LamiVUDine: Trimethoprim may decrease the excretion of LamiVUDine. Monitor therapy

Leucovorin Calcium-Levoleucovorin: May diminish the therapeutic effect of Trimethoprim. Management: Avoid concurrent use of leucovorin or levoleucovorin with trimethoprim (plus sulfamethoxazole) for Pneumocystis jiroveci pneumonia. If trimethoprim is used for another indication, monitor closely for reduced efficacy. Avoid combination

Memantine: Trimethoprim may enhance the adverse/toxic effect of Memantine. Specifically, the risk of myoclonus and/or delirium may be increased. Trimethoprim may increase the serum concentration of Memantine. Memantine may increase the serum concentration of Trimethoprim. Monitor therapy

Mercaptopurine: Trimethoprim may enhance the myelosuppressive effect of Mercaptopurine. Monitor therapy

MetFORMIN: Trimethoprim may increase the serum concentration of MetFORMIN. Monitor therapy

Methotrexate: Trimethoprim may enhance the adverse/toxic effect of Methotrexate. Management: Consider avoiding concomitant use of methotrexate and either sulfamethoxazole or trimethoprim. If used concomitantly, monitor for the development of signs and symptoms of methotrexate toxicity (e.g., bone marrow suppression). Consider therapy modification

MiFEPRIStone: May increase the serum concentration of CYP2C9 Substrates. Management: Use CYP2C9 substrates at the lowest recommended dose, and monitor closely for adverse effects, during and in the 2 weeks following mifepristone treatment. Consider therapy modification

MiFEPRIStone: May enhance the QTc-prolonging effect of QTc-Prolonging Agents (Indeterminate Risk and Risk Modifying). Management: Though the drugs listed here have uncertain QT-prolonging effects, they all have some possible association with QT prolongation and should generally be avoided when possible. Consider therapy modification

Mitotane: May decrease the serum concentration of CYP3A4 Substrates. Management: Doses of CYP3A4 substrates may need to be adjusted substantially when used in patients being treated with mitotane. Consider therapy modification

Moderate Risk QTc-Prolonging Agents: QTc-Prolonging Agents (Indeterminate Risk and Risk Modifying) may enhance the QTc-prolonging effect of Moderate Risk QTc-Prolonging Agents. Monitor therapy

Phenytoin: Trimethoprim may increase the serum concentration of Phenytoin. Phenytoin may decrease the serum concentration of Trimethoprim. Management: Consider alternatives to this combination when possible, to avoid potential decreased trimethoprim efficacy and increased phenytoin concentrations/effects. Monitor patients receiving this combination closely for both of these possible effects. Consider therapy modification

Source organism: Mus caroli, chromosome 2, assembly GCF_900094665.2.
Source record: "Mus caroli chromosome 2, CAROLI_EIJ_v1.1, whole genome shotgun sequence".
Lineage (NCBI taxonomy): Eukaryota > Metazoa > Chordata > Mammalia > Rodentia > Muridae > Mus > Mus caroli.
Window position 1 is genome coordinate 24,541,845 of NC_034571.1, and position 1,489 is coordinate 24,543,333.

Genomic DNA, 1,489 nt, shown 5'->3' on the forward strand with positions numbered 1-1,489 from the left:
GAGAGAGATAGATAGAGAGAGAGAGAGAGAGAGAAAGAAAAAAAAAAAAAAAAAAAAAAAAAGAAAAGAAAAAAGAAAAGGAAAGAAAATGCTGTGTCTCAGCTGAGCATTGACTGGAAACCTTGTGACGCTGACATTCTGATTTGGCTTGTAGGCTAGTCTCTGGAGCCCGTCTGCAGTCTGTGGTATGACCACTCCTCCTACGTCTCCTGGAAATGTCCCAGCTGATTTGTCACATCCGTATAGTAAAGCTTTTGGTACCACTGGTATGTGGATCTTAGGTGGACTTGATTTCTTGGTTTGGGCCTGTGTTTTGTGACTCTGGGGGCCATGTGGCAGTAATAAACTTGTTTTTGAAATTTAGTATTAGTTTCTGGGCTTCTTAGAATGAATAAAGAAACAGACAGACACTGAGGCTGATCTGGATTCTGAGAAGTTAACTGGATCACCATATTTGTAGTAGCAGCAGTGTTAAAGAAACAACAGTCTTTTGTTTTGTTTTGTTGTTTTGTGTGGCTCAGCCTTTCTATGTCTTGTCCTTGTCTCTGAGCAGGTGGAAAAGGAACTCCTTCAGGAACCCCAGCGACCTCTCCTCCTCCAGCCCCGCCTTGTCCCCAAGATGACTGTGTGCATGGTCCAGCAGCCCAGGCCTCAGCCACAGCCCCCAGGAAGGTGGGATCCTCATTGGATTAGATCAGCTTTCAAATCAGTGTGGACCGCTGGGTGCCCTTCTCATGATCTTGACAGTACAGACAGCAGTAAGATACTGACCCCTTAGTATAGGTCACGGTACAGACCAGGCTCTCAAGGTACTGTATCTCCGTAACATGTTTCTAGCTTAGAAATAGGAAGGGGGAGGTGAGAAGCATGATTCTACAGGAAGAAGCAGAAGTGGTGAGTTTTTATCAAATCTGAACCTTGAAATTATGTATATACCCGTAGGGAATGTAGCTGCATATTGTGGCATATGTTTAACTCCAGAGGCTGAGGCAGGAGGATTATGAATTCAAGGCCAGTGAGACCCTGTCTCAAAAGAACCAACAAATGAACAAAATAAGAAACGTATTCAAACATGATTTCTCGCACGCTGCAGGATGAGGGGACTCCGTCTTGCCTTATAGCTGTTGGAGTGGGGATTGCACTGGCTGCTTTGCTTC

PRALAtrexate: Trimethoprim may increase the serum concentration of PRALAtrexate. More specifically, trimethoprim may decrease excretion of pralatrexate. Management: Closely monitor for increased pralatrexate serum level and/or possible toxicity with concomitant use of trimethoprim. Monitor for decreased pralatrexate levels with discontinuation of trimethoprim. Monitor therapy

Procainamide: Trimethoprim may increase serum concentrations of the active metabolite(s) of Procainamide. Trimethoprim may increase the serum concentration of Procainamide. Consider therapy modification

Repaglinide: Trimethoprim may decrease the metabolism of Repaglinide. Monitor therapy

Siltuximab: May decrease the serum concentration of CYP3A4 Substrates. Monitor therapy

Sodium Picosulfate: Antibiotics may diminish the therapeutic effect of Sodium Picosulfate. Management: Consider using an alternative product for bowel cleansing prior to a colonoscopy in patients who have recently used or are concurrently using an antibiotic. Consider therapy modification

Spironolactone: Trimethoprim may enhance the hyperkalemic effect of Spironolactone. Monitor therapy

St John's Wort: May decrease the serum concentration of CYP3A4 Substrates. Management: Consider an alternative for one of the interacting drugs. Some combinations may be specifically contraindicated. Consult appropriate manufacturer labeling. Consider therapy modification

Tetrahydrocannabinol: CYP2C9 Inhibitors (Moderate) may increase the serum concentration of Tetrahydrocannabinol. Monitor therapy

Tocilizumab: May decrease the serum concentration of CYP3A4 Substrates. Monitor therapy

Typhoid Vaccine: Antibiotics may diminish the therapeutic effect of Typhoid Vaccine. Only the live attenuated Ty21a strain is affected. Management: Vaccination with live attenuated typhoid vaccine (Ty21a) should be avoided in patients being treated with systemic antibacterial agents. Use of this vaccine should be postponed until at least 3 days after cessation of antibacterial agents. Consider therapy modification

Varenicline: Trimethoprim may increase the serum concentration of Varenicline. Management: Monitor for increased varenicline adverse effects with concomitant use of trimethoprim, particularly in patients with severe renal impairment. International product labeling recommendations vary. Consult appropriate labeling. Monitor therapy

Test Interactions

May falsely increase (~10%) creatinine determination measured by the Jaffé alkaline picrate assay; may interfere with determination of serum methotrexate when measured by methods that use a bacterial dihydrofolate reductase as the binding protein (eg, the competitive binding protein technique); does not interfere with RIA for methotrexate

Adverse Reactions

Frequency not defined.

Central nervous system: Aseptic meningitis (rare), fever

Dermatologic: Maculopapular rash (3% to 7% at 200 mg/day; incidence higher with larger daily doses), erythema multiforme (rare), exfoliative dermatitis (rare), pruritus (common), phototoxic skin eruptions, Stevens-Johnson syndrome (rare), toxic epidermal necrolysis (rare)

Endocrine & metabolic: Hyperkalemia, hyponatremia

Gastrointestinal: Epigastric distress, glossitis, nausea, vomiting